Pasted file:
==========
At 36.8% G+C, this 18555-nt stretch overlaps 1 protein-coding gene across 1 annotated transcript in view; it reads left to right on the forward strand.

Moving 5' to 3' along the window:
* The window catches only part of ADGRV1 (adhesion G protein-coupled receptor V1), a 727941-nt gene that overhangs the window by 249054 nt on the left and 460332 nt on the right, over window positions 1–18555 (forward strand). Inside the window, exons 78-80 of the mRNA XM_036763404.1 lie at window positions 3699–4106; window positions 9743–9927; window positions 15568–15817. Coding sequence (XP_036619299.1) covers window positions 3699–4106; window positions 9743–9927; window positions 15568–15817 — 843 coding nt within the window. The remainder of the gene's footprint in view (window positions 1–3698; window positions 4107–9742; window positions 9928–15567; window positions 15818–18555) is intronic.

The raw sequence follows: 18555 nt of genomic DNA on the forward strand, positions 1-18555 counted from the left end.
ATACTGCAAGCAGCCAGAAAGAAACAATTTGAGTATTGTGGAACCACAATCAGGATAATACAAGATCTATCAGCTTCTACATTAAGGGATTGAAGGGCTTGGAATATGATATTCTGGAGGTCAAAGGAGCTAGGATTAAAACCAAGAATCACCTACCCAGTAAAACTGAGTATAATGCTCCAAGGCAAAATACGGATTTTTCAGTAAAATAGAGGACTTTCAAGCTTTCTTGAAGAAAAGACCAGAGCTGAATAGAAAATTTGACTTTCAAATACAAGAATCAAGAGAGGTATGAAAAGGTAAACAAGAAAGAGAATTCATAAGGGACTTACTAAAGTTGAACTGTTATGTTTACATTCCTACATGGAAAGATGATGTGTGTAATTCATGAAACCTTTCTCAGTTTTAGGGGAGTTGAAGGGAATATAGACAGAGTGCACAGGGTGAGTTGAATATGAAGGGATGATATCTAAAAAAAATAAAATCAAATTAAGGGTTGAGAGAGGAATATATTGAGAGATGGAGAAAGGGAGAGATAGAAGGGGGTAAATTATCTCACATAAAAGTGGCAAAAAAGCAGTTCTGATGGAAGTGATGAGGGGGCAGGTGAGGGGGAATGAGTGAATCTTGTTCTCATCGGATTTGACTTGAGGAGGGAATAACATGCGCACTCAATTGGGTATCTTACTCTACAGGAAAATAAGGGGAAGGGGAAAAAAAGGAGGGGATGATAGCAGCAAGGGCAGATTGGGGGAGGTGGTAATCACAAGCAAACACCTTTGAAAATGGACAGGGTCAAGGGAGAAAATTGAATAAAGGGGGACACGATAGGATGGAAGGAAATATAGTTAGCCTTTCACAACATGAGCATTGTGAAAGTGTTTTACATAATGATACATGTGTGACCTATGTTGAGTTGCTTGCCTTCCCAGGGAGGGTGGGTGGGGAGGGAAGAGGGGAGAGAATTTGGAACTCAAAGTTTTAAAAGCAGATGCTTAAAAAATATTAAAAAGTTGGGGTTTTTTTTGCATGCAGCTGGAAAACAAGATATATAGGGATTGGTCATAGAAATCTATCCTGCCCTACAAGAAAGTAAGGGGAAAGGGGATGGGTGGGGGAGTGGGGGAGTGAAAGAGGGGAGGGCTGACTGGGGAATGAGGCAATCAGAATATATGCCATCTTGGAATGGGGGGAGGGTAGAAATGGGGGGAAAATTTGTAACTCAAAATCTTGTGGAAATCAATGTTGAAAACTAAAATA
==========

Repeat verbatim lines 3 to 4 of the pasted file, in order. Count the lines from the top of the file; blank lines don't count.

* The window catches only part of ADGRV1 (adhesion G protein-coupled receptor V1), a 727941-nt gene that overhangs the window by 249054 nt on the left and 460332 nt on the right, over window positions 1–18555 (forward strand). Inside the window, exons 78-80 of the mRNA XM_036763404.1 lie at window positions 3699–4106; window positions 9743–9927; window positions 15568–15817. Coding sequence (XP_036619299.1) covers window positions 3699–4106; window positions 9743–9927; window positions 15568–15817 — 843 coding nt within the window. The remainder of the gene's footprint in view (window positions 1–3698; window positions 4107–9742; window positions 9928–15567; window positions 15818–18555) is intronic.

The raw sequence follows: 18555 nt of genomic DNA on the forward strand, positions 1-18555 counted from the left end.